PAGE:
Using DNA to discover shark populations and monitor the sources of fins in international trade
The demand for fins and other shark products continues to drive the overfishing of shark species and populations worldwide. Even though the DNA forensic tools pioneered by the SOSF-SRC and Guy Harvey Research Institute can rapidly determine the species of shark from market-derived products, the geographic population divisions of most globally distributed sharks are poorly known, making it nearly impossible to determine even the general geographic area that traded shark products originated from. This means that some shark species and populations are perhaps being subjected to disproportionate and unsustainable levels of fishing without our knowledge. If this is the case, some shark populations may be eradicated before we realise it is happening.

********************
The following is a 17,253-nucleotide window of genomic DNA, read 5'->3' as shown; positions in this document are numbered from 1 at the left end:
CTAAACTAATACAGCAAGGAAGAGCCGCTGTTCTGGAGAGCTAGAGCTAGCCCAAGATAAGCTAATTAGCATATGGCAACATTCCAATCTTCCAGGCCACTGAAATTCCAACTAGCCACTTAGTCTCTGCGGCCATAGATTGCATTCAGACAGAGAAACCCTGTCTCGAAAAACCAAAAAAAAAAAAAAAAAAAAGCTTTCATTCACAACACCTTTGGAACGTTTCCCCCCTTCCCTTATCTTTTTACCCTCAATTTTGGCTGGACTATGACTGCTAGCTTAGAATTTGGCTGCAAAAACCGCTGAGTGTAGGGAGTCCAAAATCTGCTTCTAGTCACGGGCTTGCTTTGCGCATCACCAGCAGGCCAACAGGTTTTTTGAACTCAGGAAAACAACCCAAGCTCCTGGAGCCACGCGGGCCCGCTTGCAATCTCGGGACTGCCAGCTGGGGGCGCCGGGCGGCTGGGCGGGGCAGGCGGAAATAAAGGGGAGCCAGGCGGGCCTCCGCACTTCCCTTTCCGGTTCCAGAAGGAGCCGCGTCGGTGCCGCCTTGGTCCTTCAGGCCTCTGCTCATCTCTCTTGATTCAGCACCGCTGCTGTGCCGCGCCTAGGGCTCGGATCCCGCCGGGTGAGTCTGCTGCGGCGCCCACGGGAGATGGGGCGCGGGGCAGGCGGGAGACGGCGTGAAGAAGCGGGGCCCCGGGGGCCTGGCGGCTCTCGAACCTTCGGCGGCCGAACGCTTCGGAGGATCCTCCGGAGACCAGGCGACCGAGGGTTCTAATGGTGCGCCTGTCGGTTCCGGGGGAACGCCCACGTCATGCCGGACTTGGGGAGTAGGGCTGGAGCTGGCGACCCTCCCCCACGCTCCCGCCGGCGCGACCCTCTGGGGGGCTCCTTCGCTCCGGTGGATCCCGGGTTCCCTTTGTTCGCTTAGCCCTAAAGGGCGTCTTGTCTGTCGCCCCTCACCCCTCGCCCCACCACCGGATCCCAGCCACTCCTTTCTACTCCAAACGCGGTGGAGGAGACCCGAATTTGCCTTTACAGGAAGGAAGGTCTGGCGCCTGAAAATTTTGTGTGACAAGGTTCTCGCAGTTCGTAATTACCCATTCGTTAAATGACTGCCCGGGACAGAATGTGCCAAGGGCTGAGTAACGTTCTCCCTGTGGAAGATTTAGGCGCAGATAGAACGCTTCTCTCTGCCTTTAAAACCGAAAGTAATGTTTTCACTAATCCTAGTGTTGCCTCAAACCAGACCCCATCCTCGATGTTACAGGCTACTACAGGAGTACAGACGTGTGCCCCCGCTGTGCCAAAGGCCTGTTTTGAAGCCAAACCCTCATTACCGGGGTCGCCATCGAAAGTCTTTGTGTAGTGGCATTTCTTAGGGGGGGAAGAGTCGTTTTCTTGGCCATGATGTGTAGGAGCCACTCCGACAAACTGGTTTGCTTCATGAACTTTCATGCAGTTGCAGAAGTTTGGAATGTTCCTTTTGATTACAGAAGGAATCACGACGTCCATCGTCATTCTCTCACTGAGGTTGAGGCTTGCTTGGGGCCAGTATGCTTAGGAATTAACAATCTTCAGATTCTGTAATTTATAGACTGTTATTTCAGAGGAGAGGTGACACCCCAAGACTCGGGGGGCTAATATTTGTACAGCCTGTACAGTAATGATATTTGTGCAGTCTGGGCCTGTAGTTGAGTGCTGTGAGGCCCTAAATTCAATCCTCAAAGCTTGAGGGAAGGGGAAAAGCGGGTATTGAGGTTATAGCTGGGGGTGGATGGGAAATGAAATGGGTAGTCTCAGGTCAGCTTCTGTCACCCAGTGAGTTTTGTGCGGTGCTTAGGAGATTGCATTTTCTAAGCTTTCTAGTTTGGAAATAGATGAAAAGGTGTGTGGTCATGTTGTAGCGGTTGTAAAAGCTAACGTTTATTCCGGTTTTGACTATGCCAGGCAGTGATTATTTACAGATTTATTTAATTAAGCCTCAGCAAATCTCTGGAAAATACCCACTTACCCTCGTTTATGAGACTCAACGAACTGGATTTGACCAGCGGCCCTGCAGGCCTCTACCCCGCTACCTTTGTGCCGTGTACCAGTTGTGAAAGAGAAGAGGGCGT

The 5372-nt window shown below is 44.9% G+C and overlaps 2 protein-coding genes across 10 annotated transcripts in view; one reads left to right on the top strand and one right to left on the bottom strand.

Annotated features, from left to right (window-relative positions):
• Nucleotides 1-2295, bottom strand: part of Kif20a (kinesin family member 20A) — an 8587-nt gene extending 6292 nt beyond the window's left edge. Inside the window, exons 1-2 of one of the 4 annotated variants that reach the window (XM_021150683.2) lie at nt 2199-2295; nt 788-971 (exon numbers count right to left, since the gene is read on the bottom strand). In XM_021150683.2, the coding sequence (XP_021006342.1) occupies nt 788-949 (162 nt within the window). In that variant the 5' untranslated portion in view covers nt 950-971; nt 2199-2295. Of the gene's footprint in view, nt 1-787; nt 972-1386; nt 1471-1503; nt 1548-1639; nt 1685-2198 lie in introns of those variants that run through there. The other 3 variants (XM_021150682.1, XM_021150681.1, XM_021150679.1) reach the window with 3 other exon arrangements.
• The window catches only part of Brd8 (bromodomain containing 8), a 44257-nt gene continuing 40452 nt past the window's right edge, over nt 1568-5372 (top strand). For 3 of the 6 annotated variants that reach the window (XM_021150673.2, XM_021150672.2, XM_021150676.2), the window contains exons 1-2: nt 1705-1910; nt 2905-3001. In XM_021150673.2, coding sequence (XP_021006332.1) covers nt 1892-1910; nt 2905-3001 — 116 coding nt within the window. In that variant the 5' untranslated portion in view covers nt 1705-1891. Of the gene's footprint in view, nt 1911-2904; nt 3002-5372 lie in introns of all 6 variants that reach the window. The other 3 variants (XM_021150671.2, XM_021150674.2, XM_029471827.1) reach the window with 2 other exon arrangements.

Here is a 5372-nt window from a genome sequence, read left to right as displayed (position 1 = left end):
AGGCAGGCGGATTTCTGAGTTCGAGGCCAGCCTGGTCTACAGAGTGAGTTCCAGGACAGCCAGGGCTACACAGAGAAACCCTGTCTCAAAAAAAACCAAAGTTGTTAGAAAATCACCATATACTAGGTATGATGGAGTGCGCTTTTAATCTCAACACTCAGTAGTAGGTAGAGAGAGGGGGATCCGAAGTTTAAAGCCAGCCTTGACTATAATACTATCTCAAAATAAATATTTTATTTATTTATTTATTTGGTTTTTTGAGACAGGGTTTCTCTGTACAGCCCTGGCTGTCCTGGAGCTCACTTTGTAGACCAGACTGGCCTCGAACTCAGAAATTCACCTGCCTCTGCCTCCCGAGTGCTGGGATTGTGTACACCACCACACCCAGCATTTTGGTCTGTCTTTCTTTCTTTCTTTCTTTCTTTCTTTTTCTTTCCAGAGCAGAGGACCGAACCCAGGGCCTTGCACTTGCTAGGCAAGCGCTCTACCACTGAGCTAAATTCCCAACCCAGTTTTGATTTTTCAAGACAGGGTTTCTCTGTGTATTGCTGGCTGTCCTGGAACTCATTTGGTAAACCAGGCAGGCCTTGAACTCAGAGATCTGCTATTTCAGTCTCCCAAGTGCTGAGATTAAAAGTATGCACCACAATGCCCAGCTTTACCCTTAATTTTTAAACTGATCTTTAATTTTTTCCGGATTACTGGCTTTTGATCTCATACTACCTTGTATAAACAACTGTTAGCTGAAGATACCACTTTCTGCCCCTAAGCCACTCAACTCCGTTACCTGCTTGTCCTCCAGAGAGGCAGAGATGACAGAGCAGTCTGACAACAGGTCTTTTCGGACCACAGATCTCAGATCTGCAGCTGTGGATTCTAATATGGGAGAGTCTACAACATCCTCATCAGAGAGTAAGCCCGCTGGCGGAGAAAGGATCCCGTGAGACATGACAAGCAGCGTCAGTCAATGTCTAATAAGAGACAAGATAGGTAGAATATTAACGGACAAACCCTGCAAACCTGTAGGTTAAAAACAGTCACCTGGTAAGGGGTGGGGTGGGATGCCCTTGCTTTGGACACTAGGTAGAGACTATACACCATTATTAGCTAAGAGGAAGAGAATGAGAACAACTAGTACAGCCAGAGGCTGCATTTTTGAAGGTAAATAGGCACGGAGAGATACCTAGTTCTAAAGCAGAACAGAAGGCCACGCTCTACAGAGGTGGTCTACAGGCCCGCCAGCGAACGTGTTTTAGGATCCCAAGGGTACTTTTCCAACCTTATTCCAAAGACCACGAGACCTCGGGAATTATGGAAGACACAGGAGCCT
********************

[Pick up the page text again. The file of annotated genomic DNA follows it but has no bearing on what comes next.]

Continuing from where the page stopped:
The SOSF-SRC is addressing this issue for several fished shark species, in collaboration with researchers from around the world. Ongoing research shows that many shark species, despite their ability to travel thousands of kilometres, are typically made up of smaller genetic divisions (stocks) than assumed. Each of these stocks must receive targeted management, and in some cases even urgent protection by national and regional laws, to prevent their further depletion and the attendant loss of important genetic diversity. The discovery of discrete shark genetic stocks also provides an opportunity to track the geographic origin of shark products already in international markets that are distant from fishing sites. The information being provided is essential for developing tougher national legislation and international treaties to help the recovery of sharks on a global scale.